October 2, 2011 at 6:43 am

    Thank you Lou for your incisive, smart and balanced reporting.

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Va. bill would restrict transgender students access to school bathrooms

State Del. John Avioli (R-Stanton) introduced House Bill 1126

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The Virginia Capitol (Washington Blade photo by Michael Key)

A Virginia lawmaker has introduced a bill that would restrict the ability of transgender students and school board employees to use bathrooms and other facilities in public schools that are consistent with their gender identity.

House Bill 1126, which state Del. John Avoli (R-Stanton) introduced, would require “each school board to adopt policies to require each student and school board employee to have access to restrooms, locker rooms and other changing facilities in public school buildings that are shared only by members of the same biological sex; lodging accommodations during school-sponsored trips that are shared only by members of the same biological sex; and a single-user restroom, locker room, or other changing facility in a public school building, upon request, if the school can reasonably accommodate such a request.”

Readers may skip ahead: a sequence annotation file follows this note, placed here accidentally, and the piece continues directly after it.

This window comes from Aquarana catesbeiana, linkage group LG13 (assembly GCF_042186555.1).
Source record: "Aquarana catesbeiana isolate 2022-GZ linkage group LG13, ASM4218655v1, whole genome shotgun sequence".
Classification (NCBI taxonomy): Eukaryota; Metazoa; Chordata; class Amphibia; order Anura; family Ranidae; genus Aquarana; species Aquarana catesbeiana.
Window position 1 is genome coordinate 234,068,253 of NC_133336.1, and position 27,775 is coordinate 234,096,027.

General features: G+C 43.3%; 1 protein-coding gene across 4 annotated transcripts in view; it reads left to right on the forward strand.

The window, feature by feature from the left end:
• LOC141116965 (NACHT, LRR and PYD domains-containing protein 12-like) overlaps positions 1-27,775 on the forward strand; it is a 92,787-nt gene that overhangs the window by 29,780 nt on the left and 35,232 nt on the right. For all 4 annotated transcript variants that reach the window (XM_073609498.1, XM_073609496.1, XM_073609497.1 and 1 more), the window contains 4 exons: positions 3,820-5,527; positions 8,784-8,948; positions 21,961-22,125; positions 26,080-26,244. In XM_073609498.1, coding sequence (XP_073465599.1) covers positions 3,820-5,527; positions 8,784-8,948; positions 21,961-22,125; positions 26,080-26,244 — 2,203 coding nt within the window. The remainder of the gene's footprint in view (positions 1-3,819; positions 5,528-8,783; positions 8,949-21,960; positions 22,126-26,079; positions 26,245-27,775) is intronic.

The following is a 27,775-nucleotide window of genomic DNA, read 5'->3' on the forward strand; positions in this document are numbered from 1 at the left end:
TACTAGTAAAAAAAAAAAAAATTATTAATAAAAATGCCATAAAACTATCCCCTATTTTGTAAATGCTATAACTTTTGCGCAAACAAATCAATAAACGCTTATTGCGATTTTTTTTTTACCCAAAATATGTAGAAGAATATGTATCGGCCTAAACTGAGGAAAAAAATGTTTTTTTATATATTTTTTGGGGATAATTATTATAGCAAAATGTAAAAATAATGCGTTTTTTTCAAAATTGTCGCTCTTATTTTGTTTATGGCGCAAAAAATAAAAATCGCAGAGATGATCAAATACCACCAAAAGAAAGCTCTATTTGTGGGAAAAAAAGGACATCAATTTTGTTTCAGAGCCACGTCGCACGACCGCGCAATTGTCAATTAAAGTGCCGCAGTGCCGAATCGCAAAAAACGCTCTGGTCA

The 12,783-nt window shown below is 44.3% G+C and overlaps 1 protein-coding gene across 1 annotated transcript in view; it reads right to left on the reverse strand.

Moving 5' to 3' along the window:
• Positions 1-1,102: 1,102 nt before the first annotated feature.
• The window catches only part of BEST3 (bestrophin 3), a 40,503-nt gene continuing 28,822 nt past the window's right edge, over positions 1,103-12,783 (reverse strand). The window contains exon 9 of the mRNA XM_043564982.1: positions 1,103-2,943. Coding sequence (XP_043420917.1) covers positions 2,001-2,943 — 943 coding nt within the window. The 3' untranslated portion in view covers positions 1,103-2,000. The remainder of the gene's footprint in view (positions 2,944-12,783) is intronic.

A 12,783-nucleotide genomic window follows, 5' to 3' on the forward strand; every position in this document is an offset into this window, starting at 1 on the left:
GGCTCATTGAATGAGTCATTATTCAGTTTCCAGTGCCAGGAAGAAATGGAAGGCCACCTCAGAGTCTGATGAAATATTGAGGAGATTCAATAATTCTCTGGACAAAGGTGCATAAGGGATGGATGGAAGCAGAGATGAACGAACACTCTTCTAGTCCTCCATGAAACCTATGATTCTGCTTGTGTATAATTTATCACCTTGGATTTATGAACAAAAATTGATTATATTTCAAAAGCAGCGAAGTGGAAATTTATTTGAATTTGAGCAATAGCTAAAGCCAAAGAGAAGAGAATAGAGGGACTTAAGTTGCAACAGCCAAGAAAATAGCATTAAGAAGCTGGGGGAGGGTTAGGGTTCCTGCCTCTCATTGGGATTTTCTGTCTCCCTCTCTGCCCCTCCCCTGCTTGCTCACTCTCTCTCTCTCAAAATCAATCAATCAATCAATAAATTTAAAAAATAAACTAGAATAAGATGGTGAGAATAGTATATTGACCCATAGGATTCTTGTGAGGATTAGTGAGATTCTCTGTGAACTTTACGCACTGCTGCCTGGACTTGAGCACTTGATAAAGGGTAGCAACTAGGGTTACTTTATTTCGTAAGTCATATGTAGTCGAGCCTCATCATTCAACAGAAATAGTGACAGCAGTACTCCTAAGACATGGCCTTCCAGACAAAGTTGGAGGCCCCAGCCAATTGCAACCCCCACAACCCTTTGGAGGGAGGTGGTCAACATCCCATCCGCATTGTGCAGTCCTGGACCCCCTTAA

Avoli introduced HB 1126 on Jan. 12 on the same day the Virginia General Assembly’s 2022 legislative session began with Republicans in control of the House of Delegates. Republican Gov. Glenn Youngkin took office on Jan. 15.

State Sen. Travis Hackworth (R-Tazewell County) last month introduced Senate Bill 20, which would eliminate the requirement that school districts must implement the Department of Education’s trans and non-binary student guidelines. State Del. Danica Roem (D-Manassas), who in 2018 became the first openly trans person seated in any state legislature in the U.S., told the Washington Blade last week that she expects SB 20 “would be dead on arrival” in committee.

Equality Virginia, a statewide LGBTQ rights group, on its website notes HB 1126 is among the bills that it opposes.